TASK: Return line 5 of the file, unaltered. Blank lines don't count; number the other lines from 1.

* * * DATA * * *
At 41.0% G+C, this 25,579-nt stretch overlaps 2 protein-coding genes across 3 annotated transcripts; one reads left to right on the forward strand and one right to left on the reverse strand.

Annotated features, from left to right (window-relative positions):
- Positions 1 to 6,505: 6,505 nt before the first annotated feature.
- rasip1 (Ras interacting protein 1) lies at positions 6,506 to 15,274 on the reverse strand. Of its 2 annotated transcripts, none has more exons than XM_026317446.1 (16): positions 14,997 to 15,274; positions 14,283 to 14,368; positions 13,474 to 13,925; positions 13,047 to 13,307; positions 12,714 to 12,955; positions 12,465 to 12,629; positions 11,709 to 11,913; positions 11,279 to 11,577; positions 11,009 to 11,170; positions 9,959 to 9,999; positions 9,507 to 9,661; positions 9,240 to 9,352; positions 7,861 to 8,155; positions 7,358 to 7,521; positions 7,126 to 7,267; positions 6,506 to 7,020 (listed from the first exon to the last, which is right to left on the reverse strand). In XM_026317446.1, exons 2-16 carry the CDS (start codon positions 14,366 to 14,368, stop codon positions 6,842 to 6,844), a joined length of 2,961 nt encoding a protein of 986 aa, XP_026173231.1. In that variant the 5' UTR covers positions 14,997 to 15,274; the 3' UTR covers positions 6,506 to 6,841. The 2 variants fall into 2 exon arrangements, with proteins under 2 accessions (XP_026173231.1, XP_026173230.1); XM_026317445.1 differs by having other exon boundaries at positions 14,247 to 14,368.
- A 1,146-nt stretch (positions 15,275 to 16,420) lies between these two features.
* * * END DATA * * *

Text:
- A 1,146-nt stretch (positions 15,275 to 16,420) lies between these two features.